AAEP Commission on Veterinary Sustainability: Subcommittees Get to Work

Here is an update on what the five subcommittees of the AAEP Commission on Veterinary Sustainability are working on this summer.
A young veterinary student, which the AAEP Commission Student Subcommittee is focusing on
The AAEP Student Subcommittee is working to determine the best steps to spread awareness about the many positive aspects of equine practice. Getty Images

The five subcommittees of the AAEP Commission on Equine Veterinary Sustainability have been hard at work gathering data, creating educational material, building tools for members and fleshing out the desired structure of a new transformed model of equine practice that can meet the needs of new and old equine practitioners, as well as ensure the continued care of our nation’s horses. 

The Compensation Subcommittee met in person early in March and developed a series of “small bites” to share with members from the data collected in a survey performed by Comer Research Consultants under the guidance of the subcommittee’s leadership. The survey was emailed to 6,564 active members of the AAEP in September 2022. The 1,378 respondents yielded a participation rate of 21%, considered an excellent response. Determining recent graduate compensation was one of the most important goals of the survey. Salaries were determined by asking respondents for their 2021 annual taxable income from veterinary work as reported on their federal W-2 statement. This was chosen in order to simplify the reporting of the many different forms of compensation within the industry. The 2021 respondents were still students for the first six months, and nearly three-quarters of 2020 respondents were interns for the first six months. Therefore, data from these cohorts were removed, as they did not have a full year as an associate. For those graduating between 2016-2019, the average compensation was $88,973 for 2021.  

The Student Subcommittee will have an in-person meeting in June, where the subcommittee members as well as a cross-section of equine-oriented veterinary students will convene to determine the best steps to spread awareness about the many positive aspects of equine practice. In addition, the subcommittee is creating a Speakers Bureau for SCAAEP groups to draw from. It also has contracted with Comer Research Consultants to survey vet students, particularly those who have turned away from a career in equine medicine, in order to determine the most important reasons for their choices.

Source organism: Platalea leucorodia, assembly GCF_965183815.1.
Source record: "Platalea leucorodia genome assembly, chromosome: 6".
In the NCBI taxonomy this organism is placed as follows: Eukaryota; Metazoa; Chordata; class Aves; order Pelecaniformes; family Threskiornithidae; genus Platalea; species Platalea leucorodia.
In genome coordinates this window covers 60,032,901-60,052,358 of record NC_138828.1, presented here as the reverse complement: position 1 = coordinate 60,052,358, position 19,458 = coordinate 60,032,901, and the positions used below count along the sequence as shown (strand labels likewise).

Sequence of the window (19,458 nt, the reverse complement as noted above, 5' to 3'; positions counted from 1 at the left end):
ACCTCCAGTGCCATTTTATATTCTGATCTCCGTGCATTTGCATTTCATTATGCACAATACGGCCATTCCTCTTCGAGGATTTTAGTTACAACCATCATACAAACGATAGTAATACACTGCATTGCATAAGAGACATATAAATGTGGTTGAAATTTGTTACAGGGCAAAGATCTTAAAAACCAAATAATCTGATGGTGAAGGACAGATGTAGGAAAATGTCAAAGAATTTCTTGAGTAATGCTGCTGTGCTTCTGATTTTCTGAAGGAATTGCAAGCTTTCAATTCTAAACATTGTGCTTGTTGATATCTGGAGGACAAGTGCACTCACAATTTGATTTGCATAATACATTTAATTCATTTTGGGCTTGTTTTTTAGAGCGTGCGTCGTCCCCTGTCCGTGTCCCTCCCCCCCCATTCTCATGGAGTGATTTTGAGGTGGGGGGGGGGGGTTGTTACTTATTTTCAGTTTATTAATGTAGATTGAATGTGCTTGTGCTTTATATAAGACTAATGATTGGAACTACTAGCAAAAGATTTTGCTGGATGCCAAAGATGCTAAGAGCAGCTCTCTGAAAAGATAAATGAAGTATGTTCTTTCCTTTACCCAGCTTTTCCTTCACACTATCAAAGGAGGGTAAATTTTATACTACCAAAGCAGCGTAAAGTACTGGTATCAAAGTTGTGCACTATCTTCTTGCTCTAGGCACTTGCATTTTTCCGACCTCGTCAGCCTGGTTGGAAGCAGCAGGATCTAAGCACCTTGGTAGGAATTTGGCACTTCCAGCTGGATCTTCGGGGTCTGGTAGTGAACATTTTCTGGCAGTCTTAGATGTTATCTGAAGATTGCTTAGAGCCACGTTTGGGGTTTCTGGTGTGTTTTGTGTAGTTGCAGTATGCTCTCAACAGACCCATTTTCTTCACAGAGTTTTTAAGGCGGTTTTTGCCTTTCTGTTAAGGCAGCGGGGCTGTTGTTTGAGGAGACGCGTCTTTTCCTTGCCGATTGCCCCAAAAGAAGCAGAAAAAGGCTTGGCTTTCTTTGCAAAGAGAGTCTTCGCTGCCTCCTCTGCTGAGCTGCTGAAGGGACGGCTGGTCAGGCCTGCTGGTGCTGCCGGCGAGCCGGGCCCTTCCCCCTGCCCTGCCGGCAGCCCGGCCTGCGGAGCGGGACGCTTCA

The Culture Subcommittee had a productive in-person meeting in mid-March, when they collaborated to build a rubric based on seven pillars of a healthy practice culture. The seven pillars include 1) safety—physical, psychological and mental; 2) security—which flows from comprehensive benefits, parental leave and leaders modeling a balanced life; 3) connection and community—which includes relationships with colleagues, involvement in organized veterinary medicine and networking opportunities; 4) mattering at work—requiring involvement in decision making, recognition, and alignment of mission, vision and values; 5) professional and personal life—dealing with finding integration and balance, having autonomy over schedule and setting boundaries; 6) communication—both within the team and with clients; and 7) opportunities for growth—including mentorship, onboarding, reviews, engagement measures and effective feedback. The group is now creating resources for each of the pillars. 

The Internship Subcommittee has completed a series of documents aimed at helping students choose externships and internships that are right for their goals, as well as materials to help mentors assess interns’ progress and build an internship program that consistently attracts new veterinarians. They have had several well-attended roundtables and are currently revamping the AAEP Avenues materials. 

The Emergency Subcommittee met in person in May to discuss the multiple models for providing emergency coverage in depth and begin to develop actionable tools for AAEP members. The group had a vigorous discussion on client strategies to decrease practitioner burnout at their AAEP Member Roundtable on April 26. They also explored telehealth companies that provide triage, as well as state license reciprocity to aid relief veterinarians in broadening their scope.  

Overseeing the various subcommittees is the Steering Committee, which is made up of the co-chairs of each subcommittee and the AAEP officers. This group will meet in person in July to coordinate the Commission strategy for the remainder of 2023.  

The dedicated volunteers, assisted by the AAEP staff, are working hard with great enthusiasm and dedication to this effort. The winds of change are blowing!

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